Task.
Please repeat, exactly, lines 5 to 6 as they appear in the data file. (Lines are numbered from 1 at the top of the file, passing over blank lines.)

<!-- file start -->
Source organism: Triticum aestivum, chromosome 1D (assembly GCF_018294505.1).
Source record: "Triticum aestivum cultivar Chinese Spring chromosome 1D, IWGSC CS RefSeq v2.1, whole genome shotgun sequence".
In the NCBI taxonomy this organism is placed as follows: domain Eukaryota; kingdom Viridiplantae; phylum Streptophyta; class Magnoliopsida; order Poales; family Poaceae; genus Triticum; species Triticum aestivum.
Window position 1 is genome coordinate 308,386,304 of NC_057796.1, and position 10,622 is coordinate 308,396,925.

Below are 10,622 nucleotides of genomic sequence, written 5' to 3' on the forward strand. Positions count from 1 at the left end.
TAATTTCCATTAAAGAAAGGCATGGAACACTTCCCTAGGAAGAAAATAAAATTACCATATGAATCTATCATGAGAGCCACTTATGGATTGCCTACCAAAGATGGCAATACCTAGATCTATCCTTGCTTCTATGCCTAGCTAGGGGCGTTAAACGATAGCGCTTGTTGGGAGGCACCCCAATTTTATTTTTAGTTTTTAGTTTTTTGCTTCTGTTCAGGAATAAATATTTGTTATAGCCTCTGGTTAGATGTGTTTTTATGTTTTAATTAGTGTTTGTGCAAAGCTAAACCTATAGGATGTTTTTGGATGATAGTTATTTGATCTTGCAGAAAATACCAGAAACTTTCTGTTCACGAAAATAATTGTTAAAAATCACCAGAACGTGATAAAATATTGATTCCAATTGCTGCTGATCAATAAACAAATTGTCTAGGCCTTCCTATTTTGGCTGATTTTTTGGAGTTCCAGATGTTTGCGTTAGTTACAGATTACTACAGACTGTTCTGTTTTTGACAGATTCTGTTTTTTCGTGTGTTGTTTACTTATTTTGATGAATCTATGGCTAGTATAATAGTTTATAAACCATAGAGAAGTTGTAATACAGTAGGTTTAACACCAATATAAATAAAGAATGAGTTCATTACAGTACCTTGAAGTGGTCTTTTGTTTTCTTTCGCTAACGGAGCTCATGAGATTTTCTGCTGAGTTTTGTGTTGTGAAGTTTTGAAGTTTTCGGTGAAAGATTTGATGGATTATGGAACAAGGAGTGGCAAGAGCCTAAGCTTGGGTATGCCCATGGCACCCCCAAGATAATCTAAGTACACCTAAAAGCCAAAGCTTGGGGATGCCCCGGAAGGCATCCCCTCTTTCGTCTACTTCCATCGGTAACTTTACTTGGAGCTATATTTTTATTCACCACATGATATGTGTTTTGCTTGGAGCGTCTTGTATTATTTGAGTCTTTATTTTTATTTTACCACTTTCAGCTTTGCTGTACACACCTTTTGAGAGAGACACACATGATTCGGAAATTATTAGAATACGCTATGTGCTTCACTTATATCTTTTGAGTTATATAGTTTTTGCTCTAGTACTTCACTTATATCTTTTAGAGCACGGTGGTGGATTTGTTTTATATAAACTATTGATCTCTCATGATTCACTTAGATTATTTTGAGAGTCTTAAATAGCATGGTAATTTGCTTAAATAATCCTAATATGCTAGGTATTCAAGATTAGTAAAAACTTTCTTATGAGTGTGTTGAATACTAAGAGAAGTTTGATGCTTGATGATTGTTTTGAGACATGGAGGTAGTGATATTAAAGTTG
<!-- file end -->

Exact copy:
Below are 10,622 nucleotides of genomic sequence, written 5' to 3' on the forward strand. Positions count from 1 at the left end.
TAATTTCCATTAAAGAAAGGCATGGAACACTTCCCTAGGAAGAAAATAAAATTACCATATGAATCTATCATGAGAGCCACTTATGGATTGCCTACCAAAGATGGCAATACCTAGATCTATCCTTGCTTCTATGCCTAGCTAGGGGCGTTAAACGATAGCGCTTGTTGGGAGGCACCCCAATTTTATTTTTAGTTTTTAGTTTTTTGCTTCTGTTCAGGAATAAATATTTGTTATAGCCTCTGGTTAGATGTGTTTTTATGTTTTAATTAGTGTTTGTGCAAAGCTAAACCTATAGGATGTTTTTGGATGATAGTTATTTGATCTTGCAGAAAATACCAGAAACTTTCTGTTCACGAAAATAATTGTTAAAAATCACCAGAACGTGATAAAATATTGATTCCAATTGCTGCTGATCAATAAACAAATTGTCTAGGCCTTCCTATTTTGGCTGATTTTTTGGAGTTCCAGATGTTTGCGTTAGTTACAGATTACTACAGACTGTTCTGTTTTTGACAGATTCTGTTTTTTCGTGTGTTGTTTACTTATTTTGATGAATCTATGGCTAGTATAATAGTTTATAAACCATAGAGAAGTTGTAATACAGTAGGTTTAACACCAATATAAATAAAGAATGAGTTCATTACAGTACCTTGAAGTGGTCTTTTGTTTTCTTTCGCTAACGGAGCTCATGAGATTTTCTGCTGAGTTTTGTGTTGTGAAGTTTTGAAGTTTTCGGTGAAAGATTTGATGGATTATGGAACAAGGAGTGGCAAGAGCCTAAGCTTGGGTATGCCCATGGCACCCCCAAGATAATCTAAGTACACCTAAAAGCCAAAGCTTGGGGATGCCCCGGAAGGCATCCCCTCTTTCGTCTACTTCCATCGGTAACTTTACTTGGAGCTATATTTTTATTCACCACATGATATGTGTTTTGCTTGGAGCGTCTTGTATTATTTGAGTCTTTATTTTTATTTTACCACTTTCAGCTTTGCTGTACACACCTTTTGAGAGAGACACACATGATTCGGAAATTATTAGAATACGCTATGTGCTTCACTTATATCTTTTGAGTTATATAGTTTTTGCTCTAGTACTTCACTTATATCTTTTAGAGCACGGTGGTGGATTTGTTTTATATAAACTATTGATCTCTCATGATTCACTTAGATTATTTTGAGAGTCTTAAATAGCATGGTAATTTGCTTAAATAATCCTAATATGCTAGGTATTCAAGATTAGTAAAAACTTTCTTATGAGTGTGTTGAATACTAAGAGAAGTTTGATGCTTGATGATTGTTTTGAGACATGGAGGTAGTGATATTAAAGTTG